Over time pressures below the earth forced portions of the old sea bottom upward on an angle to form what's now known as the High Plateaus of Utah. The highest point in the park at the southern tip of the Paunsaugunt Plateau now has an altitude of over 9,000 feet. The top of the plateau is at an angle and drops to around 8,000 feet at the northern end. It is below the eastern rim of this section of the plateau that the pink cliffs that form Bryce Canyon can be found.

Erosion is the artist responsible for carving the canyon's fantastically-shaped pillars which are known as hoodoos. Water can seep into cracks in the rock and dissolve the natural cement that bonds the rock particles together. Later, rains can wash away those particles and they wash down the canyon acting like sandpaper to further erode the rock. Also, during the winter if water gets into cracks in the rock it can freeze, splitting the stone apart.

Conditions along the rim of a canyon are optimal for the work of erosion. Water racing down the steep slopes finds natural fault lines in the rock that are widened into gullies. The harder rock on either side of the gullies turns into fins. These fins are then subjected to erosion themselves which turns them into tall sets of connected natural columns. Since the layers of which the rocks are formed vary in hardness, lower portions of the columns may erode faster than upper sections, giving them their strange shapes. A fin will eventually have vertical cracks appear in it that may go completely through the rock to create a window or arch. When the window grows big enough to separate a single pillar from the rest of the fin, a solitary hoodoo is formed.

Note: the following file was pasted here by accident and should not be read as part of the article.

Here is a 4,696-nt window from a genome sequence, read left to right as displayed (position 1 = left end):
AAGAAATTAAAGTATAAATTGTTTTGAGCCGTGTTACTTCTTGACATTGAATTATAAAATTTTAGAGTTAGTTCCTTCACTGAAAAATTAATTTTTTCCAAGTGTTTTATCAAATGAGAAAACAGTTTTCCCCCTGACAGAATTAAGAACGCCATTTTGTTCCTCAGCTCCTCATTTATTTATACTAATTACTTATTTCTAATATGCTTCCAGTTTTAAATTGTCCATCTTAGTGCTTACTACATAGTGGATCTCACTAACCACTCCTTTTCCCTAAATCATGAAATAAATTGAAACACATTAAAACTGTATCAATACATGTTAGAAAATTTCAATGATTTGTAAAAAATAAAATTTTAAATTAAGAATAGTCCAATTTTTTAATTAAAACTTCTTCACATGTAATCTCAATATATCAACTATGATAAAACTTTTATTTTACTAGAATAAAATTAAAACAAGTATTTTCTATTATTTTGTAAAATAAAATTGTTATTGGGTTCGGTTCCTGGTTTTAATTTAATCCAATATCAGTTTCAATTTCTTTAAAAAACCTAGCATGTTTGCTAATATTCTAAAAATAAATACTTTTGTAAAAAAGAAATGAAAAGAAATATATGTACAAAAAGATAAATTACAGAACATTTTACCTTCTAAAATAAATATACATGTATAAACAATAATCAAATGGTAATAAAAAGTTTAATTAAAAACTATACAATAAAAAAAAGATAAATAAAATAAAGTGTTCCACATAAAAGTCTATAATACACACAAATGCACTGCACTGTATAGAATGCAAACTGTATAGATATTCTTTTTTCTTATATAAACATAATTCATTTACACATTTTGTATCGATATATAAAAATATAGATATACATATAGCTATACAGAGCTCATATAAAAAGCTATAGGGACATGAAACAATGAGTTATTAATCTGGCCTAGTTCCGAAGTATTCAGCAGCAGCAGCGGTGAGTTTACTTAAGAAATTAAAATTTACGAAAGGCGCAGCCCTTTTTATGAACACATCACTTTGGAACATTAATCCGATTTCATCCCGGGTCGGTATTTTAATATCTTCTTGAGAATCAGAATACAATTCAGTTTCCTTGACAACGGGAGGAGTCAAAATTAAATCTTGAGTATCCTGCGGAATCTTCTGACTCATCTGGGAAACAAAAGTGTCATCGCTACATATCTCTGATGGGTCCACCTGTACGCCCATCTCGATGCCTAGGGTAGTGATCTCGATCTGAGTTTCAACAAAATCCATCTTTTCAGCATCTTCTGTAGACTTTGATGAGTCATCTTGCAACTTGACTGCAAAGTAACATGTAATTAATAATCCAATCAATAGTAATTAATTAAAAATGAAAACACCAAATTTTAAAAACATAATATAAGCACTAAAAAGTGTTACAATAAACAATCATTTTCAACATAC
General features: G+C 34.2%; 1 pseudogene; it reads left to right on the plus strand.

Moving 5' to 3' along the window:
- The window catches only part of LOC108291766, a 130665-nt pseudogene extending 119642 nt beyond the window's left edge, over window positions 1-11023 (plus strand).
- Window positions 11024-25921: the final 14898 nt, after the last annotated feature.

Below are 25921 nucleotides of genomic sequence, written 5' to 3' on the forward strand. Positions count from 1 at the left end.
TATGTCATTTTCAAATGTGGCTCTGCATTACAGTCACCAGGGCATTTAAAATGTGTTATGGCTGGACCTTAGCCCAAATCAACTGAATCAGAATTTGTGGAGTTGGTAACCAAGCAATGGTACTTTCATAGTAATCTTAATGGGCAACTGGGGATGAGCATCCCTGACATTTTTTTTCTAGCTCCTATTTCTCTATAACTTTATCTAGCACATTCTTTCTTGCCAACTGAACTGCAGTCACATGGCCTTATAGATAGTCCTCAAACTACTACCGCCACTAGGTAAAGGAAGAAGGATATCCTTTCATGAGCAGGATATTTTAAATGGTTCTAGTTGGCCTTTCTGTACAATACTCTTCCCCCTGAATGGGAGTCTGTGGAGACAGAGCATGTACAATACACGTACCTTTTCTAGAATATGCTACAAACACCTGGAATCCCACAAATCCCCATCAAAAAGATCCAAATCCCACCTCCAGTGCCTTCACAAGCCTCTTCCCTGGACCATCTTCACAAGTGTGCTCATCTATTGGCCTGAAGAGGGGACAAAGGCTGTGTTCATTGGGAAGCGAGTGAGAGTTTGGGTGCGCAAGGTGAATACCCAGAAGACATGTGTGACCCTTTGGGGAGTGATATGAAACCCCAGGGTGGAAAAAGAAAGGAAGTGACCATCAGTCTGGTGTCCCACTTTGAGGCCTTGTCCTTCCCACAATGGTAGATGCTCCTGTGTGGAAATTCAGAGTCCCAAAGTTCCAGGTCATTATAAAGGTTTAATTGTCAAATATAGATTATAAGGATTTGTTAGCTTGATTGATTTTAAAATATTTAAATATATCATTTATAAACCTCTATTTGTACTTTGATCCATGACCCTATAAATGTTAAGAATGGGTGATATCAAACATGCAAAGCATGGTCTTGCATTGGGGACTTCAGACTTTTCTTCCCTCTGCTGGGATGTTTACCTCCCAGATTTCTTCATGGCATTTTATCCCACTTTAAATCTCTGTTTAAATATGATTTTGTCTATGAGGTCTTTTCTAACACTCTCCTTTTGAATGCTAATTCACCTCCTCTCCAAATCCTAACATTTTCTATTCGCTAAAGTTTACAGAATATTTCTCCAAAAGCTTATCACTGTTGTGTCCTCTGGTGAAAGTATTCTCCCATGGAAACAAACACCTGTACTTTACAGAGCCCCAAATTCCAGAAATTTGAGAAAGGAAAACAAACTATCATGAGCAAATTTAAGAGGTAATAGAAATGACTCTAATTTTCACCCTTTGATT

Castles & Queens

The fins and hoodoos act like a Rorschach Test and people can find any number of shapes in the rocks. A number of them have been named for castles - Fairy Castle, Queen's Castle, and Oastler Castle. Another is thought to look like a giant pipe organ. At the end of one trail an area named the "Queens Garden" is a hoodoo said to look like Queen Victoria.

The Queen's Garden is made of Claron Formation sandstone. (Copyright Lee Krystek, 2004).

Visitors can hike a number of trails through the canyon that give them a perspective that cannot be gained from the rim. The trails wind around the fins and hoodoos so that they tower above the hikers. Unlike the hiking in the Grand Canyon where a half-hour walk will barely take a hiker below the rim, thirty minutes is sufficient to reach much of the floor of Bryce. Visitors should not be lulled into forgetting hiking precautions, however. It is important to stay on marked trails, bring water, and be prepared to have to rest frequently on the way up. The altitude, (8,000 feet) can make climbing back out quite an effort.

The hoodoos of Bryce Canyon continue to erode and change. Wind and rain removed approximately the thickness of a sheet of paper from them each year. In 10,000 years, Bryce Canyon will look significantly different than it does today. Eventually the forces of erosion, which work very slowly, but surely, will wash away the whole ampitheather. That won't happen for millions of years, however. There's plenty of time to travel to this unique geological region and visit with the hoodoos.

A Partial Bibliography

Geology Fieldnotes: Bryce Canyon, National Park Service,

Our Country's National Parks, by Irving Robert Melbo, Bobbs-Merrill Company, Inc., 1960.


Copyright Lee Krystek, 2005. All Rights Reserved